Spring 2018 CBS Circles

CBS Circles are small groups of juniors, seniors, and transfer students who meet regularly to learn, develop, and connect with one another. CBS Circles help you transcend the checklist mentality and make the most of your remaining time in CBS by doing something that matters to you.

Each Spring 2018 Circle listed below is focused around a specific topic or goal and will share the common thread of small group peer support. Each Circle is facilitated by a paid CBS Circle Guide who designed the topic or goal of that Circle. Because Circles are small peer accountability groups, each Circle will need to have a minimum of two student participants in Spring 2018. Any Circle with less than two participants will not be able to be offered. Meeting days/times of the Spring 2018 Circles will be scheduled in collaboration with the Circle Guide and the other participants in the Circle, unless the Circle is continuing from the fall semester and has already determined their meeting day/time (which is noted below).

If you are a CBS junior, senior, or transfer student (by class year, not number of credits), complete the sign-up form to participate in any of the CBS Circles this spring.

  • A Career of Service

    Weekly meetings throughout Spring 2018; Facilitated by Melat Weldeselasie, a double major in Biology and Anthropology. Melat is a senior with a special interest in public health and human development work. Melat's most favorite research experience was population health research on the intersectionality of human trafficking and homelessness with a focus on Native American youth.

    This Circle will be centered on exploring what true service really means and what it looks like in the professional (real) world. We will explore the important role that non-for-profit organizations and NGOs play in health care both in the US and abroad and explore what makes a good NGO through case studies of already established and well-functioning NGOs. We will also work to understand the process that goes into establishing an NGO and the different aspects necessary to maintain an NGO that is dedicated to a social service. We will also discuss what a potential path to working with an NGO or starting one of our own could look like and steps that we can take now to make service a central part of our professional career.

  • Biological Origins in Folklore and Science Fiction

    Weekly meetings throughout Spring 2018 on Tuesdays from 7:00-8:00 p.m.; Facilitated by Christine Lian, a GCD major. Christine is a senior who hopes to study Genetic Counseling in graduate school. Currently, Christine is part of a research team in the Cotner Lab to observe the relationship between gender and confidence in STEM fields.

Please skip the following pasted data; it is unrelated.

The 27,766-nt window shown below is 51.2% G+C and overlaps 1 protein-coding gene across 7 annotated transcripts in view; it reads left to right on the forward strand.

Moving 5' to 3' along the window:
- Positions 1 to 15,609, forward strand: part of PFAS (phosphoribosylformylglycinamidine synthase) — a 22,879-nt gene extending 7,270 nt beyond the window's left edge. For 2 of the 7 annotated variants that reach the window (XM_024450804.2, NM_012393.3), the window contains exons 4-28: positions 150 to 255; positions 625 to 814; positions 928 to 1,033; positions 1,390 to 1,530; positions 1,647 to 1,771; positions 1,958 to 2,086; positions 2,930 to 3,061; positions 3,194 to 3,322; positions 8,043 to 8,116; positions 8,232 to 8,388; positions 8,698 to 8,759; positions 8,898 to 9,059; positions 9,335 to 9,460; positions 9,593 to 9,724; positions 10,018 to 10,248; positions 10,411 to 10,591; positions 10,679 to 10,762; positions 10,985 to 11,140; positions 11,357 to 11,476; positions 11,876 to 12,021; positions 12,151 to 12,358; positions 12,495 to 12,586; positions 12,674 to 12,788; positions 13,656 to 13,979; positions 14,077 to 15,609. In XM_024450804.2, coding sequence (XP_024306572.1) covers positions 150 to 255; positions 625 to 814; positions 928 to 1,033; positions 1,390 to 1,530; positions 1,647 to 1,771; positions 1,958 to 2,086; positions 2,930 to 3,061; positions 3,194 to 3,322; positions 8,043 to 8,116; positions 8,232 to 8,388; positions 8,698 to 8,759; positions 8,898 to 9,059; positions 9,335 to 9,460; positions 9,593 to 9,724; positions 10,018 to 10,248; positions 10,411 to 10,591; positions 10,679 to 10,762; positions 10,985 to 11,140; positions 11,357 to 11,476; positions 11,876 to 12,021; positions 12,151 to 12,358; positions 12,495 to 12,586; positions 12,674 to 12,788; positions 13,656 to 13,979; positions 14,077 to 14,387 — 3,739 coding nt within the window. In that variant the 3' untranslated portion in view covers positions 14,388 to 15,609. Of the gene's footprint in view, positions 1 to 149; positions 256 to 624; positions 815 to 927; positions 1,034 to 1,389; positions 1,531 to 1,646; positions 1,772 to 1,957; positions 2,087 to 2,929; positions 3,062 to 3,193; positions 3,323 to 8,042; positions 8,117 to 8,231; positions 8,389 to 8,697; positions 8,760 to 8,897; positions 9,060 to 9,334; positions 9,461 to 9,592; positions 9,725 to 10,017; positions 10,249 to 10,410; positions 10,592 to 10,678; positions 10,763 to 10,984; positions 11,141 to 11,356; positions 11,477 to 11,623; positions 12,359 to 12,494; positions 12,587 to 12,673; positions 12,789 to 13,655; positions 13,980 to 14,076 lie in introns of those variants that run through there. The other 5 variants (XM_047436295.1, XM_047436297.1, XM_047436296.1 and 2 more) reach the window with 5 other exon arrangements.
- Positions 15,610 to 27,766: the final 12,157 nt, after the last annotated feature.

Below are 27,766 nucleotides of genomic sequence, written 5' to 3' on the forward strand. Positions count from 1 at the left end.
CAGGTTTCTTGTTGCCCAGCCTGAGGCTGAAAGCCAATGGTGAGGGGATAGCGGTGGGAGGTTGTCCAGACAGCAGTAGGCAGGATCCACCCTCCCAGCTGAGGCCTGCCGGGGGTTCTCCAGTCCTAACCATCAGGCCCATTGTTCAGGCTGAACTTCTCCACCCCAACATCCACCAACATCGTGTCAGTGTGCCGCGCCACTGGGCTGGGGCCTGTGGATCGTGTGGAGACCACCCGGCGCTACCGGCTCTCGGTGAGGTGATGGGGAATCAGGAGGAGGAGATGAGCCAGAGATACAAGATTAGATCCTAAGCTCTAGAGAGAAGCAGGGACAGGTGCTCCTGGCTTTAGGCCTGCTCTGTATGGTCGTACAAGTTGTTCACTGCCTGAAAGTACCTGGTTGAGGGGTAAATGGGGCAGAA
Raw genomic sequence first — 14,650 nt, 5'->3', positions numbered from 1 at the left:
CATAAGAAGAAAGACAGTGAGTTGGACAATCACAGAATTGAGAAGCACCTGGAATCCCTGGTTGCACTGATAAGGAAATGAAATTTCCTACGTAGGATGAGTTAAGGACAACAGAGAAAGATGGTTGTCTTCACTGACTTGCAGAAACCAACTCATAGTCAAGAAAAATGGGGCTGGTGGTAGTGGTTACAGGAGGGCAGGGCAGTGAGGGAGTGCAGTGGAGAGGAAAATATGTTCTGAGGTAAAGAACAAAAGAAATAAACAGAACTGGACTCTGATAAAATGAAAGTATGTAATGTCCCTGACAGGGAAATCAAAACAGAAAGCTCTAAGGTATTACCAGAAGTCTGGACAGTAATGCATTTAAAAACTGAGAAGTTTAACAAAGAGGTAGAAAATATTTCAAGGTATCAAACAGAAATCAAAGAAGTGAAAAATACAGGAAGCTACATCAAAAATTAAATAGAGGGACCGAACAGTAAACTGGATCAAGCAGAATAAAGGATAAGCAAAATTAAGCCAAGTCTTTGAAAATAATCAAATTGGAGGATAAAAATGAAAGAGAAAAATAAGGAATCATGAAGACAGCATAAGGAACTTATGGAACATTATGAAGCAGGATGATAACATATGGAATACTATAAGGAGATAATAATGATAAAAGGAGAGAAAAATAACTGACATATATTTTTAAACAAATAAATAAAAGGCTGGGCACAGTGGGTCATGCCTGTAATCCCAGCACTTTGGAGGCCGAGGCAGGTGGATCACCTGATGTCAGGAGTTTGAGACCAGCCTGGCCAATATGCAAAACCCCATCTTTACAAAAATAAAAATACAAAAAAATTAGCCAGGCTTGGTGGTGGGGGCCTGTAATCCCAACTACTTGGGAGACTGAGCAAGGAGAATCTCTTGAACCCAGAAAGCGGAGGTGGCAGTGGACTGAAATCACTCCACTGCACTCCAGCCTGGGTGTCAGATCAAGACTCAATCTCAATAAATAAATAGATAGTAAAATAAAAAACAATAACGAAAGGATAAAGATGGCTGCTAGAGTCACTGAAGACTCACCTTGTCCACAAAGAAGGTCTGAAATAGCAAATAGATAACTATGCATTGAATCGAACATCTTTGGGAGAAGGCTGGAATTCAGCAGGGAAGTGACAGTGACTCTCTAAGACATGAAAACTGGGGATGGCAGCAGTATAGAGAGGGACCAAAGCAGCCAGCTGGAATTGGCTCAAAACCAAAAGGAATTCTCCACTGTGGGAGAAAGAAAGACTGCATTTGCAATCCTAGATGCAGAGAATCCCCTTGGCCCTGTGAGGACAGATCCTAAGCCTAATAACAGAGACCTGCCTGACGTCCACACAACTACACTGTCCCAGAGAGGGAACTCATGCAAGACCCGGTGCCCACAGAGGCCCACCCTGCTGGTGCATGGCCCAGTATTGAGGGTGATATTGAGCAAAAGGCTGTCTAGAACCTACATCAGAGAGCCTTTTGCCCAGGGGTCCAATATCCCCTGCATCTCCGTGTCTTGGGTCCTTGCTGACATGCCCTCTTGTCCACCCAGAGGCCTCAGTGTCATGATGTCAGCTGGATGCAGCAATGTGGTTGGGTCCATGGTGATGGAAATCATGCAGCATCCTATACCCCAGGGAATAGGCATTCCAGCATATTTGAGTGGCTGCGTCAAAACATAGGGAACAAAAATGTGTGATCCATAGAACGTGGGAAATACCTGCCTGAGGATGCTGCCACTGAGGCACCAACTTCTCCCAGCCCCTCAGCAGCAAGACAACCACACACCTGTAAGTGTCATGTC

This Circle is continuing from Fall 2017 but is open to accepting new participants who can meet at the specified day and time. Each week, this Circle will discuss a different myth or tale and how these relate to biology, physiology, and/or medicine. We would discuss whether we think the creatures described in these stories could actually be feasible, based on our understanding of biology in organisms today, such as the likelihood of a zombie outbreak. If there is a particularly iconic story revolving around that week's folklore of choice (such as excerpts from Dracula when discussing vampires), we would read over the material or watch clips from movies. The goals of this Circle include fostering an interest in folklore and the history of medicine and learning about various medical or biological conditions that are seen in folklore.

    Books will be provided for participants.

  • Discovering Industry: Investigating Demands in Industry for STEM Graduates

    Weekly meetings throughout Spring 2018; Facilitated by Jake Robinson, a GCD major. Jake's interests include genetic principles in relation to medical advancements, research on aging in place, and stem cell biology and has been involved in two research projects, each for one year. Jake plans on joining industry or potentially pursuing medicine.